I hope everyone is doing as well or better than can be expected. Last week, starting on Tuesday, it became readily apparent that Hurricane Matthew was coming for a visit. It was Thursday before we had a good idea of the type of visit he’d be paying.
We spent the week debating whether to go or stay and ultimately we decided to stay based on a few factors:
- We are all healthy and the chance of our needing emergency assistance for our own well-being was incredibly remote. If you have health problems, sheltering in place can put first responders at risk. Disaster relief shelters may not be a comfortable experience, but it drastically reduces the risk others take on your behalf.
- We do not live on the immediate coast, we’re about 25 miles inland, which doesn’t sound like much, but it makes a significant difference with hurricanes
- Our home is on high (relatively, this is the Lowcountry after all) ground. It would take the storm surge of a category 5 hurricane at high tide to have water on our street.
- Our home is a site built home
- The storm would weaken significantly before nearing our area
For a little while I was unsure of whether staying during the evacuation was legal or not. I grew up here and remember Hurricane Hugo and its aftermath. I also remember the mandatory evacuation orders for those on the barrier islands. They no longer use the term mandatory. We read the order issued by the government carefully before coming to our final (but willing to change if the situation warranted it) decision.
I firmly believe, despite what the media will say, that our governor handled this situation well. I believe calling for the evacuation well ahead of the storm was the right thing to do. For the most part, people were able to leave the area with minimal hassle.
Due to all of the factors I mentioned above, weathering the storm itself wasn’t that bad. For us, the worst of it was wondering if we had made the right choice, I am a worrier, it’s my nature.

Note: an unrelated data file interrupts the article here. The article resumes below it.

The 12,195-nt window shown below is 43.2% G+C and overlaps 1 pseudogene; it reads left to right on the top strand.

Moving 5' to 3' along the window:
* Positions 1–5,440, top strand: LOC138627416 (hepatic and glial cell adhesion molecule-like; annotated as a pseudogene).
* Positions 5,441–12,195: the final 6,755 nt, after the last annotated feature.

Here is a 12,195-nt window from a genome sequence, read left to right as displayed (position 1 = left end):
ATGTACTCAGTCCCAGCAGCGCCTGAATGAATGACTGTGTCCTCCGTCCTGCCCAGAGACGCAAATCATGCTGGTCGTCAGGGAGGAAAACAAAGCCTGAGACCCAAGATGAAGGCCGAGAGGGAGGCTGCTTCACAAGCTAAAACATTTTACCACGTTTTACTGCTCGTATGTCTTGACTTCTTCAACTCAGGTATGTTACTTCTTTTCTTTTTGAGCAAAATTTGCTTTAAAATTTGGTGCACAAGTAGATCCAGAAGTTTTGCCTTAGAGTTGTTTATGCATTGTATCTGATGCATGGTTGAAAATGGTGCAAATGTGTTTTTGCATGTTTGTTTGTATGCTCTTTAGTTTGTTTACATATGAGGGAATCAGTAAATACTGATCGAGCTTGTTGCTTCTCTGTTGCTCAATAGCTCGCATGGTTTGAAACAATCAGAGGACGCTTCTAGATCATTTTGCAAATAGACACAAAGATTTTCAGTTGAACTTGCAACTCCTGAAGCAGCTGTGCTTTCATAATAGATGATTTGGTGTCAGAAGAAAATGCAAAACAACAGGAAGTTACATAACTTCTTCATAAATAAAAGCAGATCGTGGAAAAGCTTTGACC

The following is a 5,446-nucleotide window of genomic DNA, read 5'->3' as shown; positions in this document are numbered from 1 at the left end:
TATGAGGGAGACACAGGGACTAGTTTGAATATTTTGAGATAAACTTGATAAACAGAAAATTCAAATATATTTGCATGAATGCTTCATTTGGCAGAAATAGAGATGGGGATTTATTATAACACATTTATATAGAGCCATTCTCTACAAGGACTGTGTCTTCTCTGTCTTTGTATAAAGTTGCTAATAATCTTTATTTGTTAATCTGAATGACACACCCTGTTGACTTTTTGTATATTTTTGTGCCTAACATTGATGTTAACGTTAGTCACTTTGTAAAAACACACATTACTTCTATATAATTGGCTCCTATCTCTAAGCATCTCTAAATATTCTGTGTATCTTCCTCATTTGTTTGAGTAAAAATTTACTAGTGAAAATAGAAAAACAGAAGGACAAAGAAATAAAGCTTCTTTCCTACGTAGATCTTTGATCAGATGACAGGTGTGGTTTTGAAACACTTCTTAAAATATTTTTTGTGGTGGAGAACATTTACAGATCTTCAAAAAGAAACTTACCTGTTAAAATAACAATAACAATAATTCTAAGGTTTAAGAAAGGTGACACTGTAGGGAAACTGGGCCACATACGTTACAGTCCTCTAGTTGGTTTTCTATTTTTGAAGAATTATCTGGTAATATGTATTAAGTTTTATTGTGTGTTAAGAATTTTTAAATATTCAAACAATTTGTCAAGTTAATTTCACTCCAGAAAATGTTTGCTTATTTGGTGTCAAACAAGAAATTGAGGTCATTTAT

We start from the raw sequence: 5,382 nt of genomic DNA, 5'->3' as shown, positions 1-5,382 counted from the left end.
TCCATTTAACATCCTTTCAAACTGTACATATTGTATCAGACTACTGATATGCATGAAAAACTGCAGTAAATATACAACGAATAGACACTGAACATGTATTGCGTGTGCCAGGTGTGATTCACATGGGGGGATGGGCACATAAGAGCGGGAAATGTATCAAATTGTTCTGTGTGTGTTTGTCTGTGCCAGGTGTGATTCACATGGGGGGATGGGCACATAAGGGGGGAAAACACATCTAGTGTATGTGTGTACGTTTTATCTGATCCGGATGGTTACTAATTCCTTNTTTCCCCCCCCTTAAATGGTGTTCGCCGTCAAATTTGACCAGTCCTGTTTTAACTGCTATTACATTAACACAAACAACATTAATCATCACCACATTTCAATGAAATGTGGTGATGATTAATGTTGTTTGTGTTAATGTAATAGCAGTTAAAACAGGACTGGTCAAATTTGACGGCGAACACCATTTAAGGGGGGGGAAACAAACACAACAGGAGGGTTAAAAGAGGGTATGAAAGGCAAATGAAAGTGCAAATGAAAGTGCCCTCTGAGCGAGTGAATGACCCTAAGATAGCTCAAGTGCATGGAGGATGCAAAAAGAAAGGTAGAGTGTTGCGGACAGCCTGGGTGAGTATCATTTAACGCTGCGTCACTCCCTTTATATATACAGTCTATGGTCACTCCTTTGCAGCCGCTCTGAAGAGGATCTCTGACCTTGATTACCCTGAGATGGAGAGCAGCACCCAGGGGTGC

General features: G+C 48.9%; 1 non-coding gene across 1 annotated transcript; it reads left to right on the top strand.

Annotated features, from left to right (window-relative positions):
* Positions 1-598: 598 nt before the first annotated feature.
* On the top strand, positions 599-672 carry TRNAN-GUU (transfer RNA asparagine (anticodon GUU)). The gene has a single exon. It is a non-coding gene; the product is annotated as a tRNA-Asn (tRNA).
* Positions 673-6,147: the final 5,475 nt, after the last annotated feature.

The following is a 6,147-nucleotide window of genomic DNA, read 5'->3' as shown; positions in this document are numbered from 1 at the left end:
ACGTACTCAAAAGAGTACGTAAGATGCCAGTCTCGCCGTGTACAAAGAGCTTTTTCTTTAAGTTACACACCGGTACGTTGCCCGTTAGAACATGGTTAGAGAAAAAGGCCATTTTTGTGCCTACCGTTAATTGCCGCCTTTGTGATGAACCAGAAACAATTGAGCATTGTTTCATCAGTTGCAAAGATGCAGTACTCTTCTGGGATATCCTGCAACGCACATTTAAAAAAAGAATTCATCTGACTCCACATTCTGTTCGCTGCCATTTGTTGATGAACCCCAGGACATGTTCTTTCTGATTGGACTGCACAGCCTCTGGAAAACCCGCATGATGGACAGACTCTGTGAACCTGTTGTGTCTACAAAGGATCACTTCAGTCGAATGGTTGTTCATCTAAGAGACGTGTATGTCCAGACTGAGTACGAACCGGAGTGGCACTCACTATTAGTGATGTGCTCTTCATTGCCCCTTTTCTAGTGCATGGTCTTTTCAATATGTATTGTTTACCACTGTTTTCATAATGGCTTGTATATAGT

Our home had only very minor (a few shingles) damage and we are still dealing with the inconvenience of not having power.
Things I will do before the next approaching storm:
- Stock up on unscented candles. We both even talked about it at the store on Tuesday and got distracted. Our home currently smells overpoweringly like, vanilla, lavender, and who-bought-that-weird-one?
Reminder: Do not use candles during the actual hurricane. Again, first responders do not need to deal with you accidentally setting your house on fire when it’s not safe for them to be out and about. That’s what your battery powered flashlights are for.
- Learn how to start the generator before the power goes out. The generator was new, in box. I knew we needed oil and gas and had both on hand. I figured I am a competent adult, following directions shouldn’t be that hard. I didn’t want to open it up unless we had to, as once you run a generator it needs to be winterized before putting it back into storage and I didn’t want the hassle.
The directions, it turns out, are written for someone intimately familiar with small engines. We did eventually get it figured out, but we were already a bit cranky.
Related: Make sure you can figure out the stupid vapor locks on the gas can. (I know they have an important role, but I find them INCREDIBLY frustrating)
- The UPS I use to protect my desktop computer is very handy as a charging station for cell phones. A big shout-out to Verizon for waving data overages for those in the storm’s path. Ray and I were able to charge our phones three times during the power outage. It was really nice to not worry about. The UPS also charged up quickly when we got the generator going for the refrigerator / freezer.
- Get small bills. The first people to open after a storm don’t want to deal with the hassle of making change.
- Use plastic containers to make MORE large chunks of ice.
- Buy more snacks. You start eating before the storm hits due to nerves, you eat during the storm due to nerves, and after the storm you eat due to boredom. Just check the #CHS twitter community if you think I’m an isolated case.
You also may want to add some protein to the carbs, too. It’s one thing to be bloated and cranky after a movie marathon and very different if you have a lot of yard work to do.
The line about society being 24 hours and two square meals from anarchy isn’t really a stretch. When people are worried and anxious they may also be thoughtless. Don’t take it personally.
Have your blackout pantry in place well before Hurricane Season (or blizzard or tornado) starts. Add to it as needed and stay out of the stores and off the roads as people who don’t think ahead decide to get ready.
Be patient; be kind.
I hope everyone in the Home-Ec 101 Community is safe. I hope the storm was mostly an inconvenience and not a disaster for you. My thoughts and prayers are with those who have lost their homes and families and my heart aches for Haiti.
Related info that might help you: